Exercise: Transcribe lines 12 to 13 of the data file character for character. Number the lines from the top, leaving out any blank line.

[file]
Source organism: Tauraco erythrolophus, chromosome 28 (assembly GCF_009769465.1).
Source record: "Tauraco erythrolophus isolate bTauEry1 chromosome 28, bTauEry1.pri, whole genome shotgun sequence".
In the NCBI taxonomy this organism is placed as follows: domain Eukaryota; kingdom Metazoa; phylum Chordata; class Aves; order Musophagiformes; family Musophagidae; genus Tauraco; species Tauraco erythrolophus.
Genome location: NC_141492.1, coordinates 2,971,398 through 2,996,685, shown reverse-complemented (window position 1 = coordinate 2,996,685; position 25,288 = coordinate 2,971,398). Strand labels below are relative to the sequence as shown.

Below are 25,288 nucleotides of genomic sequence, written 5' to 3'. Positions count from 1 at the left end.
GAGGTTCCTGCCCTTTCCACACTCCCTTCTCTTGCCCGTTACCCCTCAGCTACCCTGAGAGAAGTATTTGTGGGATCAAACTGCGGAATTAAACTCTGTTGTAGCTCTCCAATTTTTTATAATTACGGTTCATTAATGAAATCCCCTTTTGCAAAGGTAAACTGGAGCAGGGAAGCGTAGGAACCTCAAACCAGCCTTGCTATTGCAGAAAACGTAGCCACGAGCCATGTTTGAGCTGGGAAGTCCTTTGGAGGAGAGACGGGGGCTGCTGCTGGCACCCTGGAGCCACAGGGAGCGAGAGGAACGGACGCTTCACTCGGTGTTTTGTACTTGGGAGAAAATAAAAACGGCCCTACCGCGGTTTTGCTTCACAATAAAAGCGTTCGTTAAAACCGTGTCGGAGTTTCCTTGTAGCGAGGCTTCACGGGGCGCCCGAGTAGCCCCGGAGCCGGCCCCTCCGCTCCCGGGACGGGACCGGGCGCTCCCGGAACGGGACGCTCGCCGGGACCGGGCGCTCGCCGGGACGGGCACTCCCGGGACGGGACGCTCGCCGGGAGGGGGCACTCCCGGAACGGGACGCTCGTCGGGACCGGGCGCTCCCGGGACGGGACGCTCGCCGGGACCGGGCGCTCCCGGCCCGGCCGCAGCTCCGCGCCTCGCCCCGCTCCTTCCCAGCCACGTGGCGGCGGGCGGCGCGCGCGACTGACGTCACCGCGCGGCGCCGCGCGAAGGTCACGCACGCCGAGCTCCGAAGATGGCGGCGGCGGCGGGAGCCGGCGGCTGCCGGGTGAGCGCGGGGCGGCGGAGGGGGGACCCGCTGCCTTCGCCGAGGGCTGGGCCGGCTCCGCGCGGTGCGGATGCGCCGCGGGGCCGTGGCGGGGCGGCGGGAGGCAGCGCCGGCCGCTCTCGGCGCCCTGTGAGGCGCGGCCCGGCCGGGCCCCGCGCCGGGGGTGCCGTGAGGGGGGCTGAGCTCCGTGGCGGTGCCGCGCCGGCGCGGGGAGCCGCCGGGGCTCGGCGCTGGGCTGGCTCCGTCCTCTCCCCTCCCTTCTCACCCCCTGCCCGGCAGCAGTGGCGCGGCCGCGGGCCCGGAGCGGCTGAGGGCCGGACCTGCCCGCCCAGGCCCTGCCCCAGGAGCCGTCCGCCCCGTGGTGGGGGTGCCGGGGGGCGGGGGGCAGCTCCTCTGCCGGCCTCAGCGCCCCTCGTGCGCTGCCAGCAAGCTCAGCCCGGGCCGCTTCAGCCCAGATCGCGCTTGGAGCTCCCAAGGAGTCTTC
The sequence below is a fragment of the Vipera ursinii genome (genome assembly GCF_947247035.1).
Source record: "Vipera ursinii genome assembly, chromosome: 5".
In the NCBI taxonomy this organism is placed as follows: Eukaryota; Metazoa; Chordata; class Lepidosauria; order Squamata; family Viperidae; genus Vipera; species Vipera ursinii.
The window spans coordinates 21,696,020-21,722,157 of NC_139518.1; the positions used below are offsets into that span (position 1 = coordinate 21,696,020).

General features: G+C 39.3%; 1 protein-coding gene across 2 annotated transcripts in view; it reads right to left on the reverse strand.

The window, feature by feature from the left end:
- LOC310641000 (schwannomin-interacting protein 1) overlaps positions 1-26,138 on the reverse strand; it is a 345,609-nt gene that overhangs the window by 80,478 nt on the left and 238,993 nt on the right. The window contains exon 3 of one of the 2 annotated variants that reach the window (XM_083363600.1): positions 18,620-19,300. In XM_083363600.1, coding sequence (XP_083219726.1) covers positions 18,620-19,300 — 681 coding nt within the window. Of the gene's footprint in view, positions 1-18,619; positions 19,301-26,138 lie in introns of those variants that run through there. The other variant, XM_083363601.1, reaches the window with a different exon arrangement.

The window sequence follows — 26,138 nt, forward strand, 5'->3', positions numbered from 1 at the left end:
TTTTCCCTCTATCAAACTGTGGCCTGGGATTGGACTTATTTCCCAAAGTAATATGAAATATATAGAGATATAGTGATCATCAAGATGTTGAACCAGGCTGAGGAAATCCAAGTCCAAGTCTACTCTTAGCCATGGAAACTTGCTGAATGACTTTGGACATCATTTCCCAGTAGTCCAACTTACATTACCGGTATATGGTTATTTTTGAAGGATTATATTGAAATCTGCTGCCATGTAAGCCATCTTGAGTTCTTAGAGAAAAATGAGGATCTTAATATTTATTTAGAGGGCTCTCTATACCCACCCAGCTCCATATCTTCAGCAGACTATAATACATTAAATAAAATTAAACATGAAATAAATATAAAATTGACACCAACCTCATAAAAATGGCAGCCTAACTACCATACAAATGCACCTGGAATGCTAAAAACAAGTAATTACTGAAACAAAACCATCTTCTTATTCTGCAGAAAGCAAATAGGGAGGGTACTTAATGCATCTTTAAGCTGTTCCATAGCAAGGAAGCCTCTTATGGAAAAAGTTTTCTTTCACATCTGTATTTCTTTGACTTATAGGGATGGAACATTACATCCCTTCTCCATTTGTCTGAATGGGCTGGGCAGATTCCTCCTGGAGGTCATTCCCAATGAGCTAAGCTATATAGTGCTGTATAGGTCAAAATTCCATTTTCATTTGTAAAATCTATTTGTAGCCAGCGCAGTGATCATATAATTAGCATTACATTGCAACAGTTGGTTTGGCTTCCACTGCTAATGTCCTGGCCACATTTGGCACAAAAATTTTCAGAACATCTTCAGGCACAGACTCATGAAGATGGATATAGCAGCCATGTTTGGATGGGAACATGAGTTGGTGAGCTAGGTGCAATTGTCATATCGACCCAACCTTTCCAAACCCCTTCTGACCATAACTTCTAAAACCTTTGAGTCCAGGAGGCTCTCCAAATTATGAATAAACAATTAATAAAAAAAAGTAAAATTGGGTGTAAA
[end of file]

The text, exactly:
The window, feature by feature from the left end:
- LOC310641000 (schwannomin-interacting protein 1) overlaps positions 1-26,138 on the reverse strand; it is a 345,609-nt gene that overhangs the window by 80,478 nt on the left and 238,993 nt on the right. The window contains exon 3 of one of the 2 annotated variants that reach the window (XM_083363600.1): positions 18,620-19,300. In XM_083363600.1, coding sequence (XP_083219726.1) covers positions 18,620-19,300 — 681 coding nt within the window. Of the gene's footprint in view, positions 1-18,619; positions 19,301-26,138 lie in introns of those variants that run through there. The other variant, XM_083363601.1, reaches the window with a different exon arrangement.